We need to take actions as individuals, I’ll concede that happily but maybe we need to change what we’ve been sold as the answer. Boycotting excessive waste producing products until our elected representatives change the baseline for the economy would be a good place to start. A 10% drop in revenue accompanied by an email from everyone not purchasing and explaining why would probably get more done in a month than a year of reusing plastic bags to carry our groceries home.
The other line of attack we can take is the one inspired by Bill Mollison. If 10% of us move from consumption to production, there will be enough for everyone. One household in ten turning their backyard, front yard and even road verge into places to grow veggies, plant fruit trees and run a few chooks or pairs of rabbits or a trio of ducks we can reduce the carbon footprint of our food by statistically appreciable amounts. Given the supply chain issues this year of the COVIDs has revealed, the benefits may be even greater than just halting the heating of the planet. The predictions I’ve read would suggest that pandemics look more likely as the average temperature increases and we continue to infiltrate the wilder areas of the world. There are, it is postulated, viruses out there untouched by people that will rip through the human population like a hot knife through butter. Cheery thought that.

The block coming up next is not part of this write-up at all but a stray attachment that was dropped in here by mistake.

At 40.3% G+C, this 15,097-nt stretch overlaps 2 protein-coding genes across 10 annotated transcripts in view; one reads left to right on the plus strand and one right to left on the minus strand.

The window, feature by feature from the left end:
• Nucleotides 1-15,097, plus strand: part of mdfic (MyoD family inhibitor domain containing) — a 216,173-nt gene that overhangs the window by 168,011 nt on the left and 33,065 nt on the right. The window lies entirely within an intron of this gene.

To put all this into some sort of sensible plan. Attack the polluters through direct action focusing upon the one thing they are required by corporate law to defend, shareholder value. Be that through legislative means which seems unlikely or through boycotting, which is doable. While doing that, we start producing more of our food. This gives levers to pull against the polluters and a safety net in the event of another black swan pandemic or a natural disaster of some sort. We’ll probably start to feel a whole healthier too as we grow and actually cook our own food. Rediscovering the actual flavours of food when that food travels metres to our kitchens not thousands of kilometres.
And while we are growing our food in our no-dig gardens we will be: Decarbonising the air, recarbonising the soil!
Thank you all for listening and I’ll be back next week.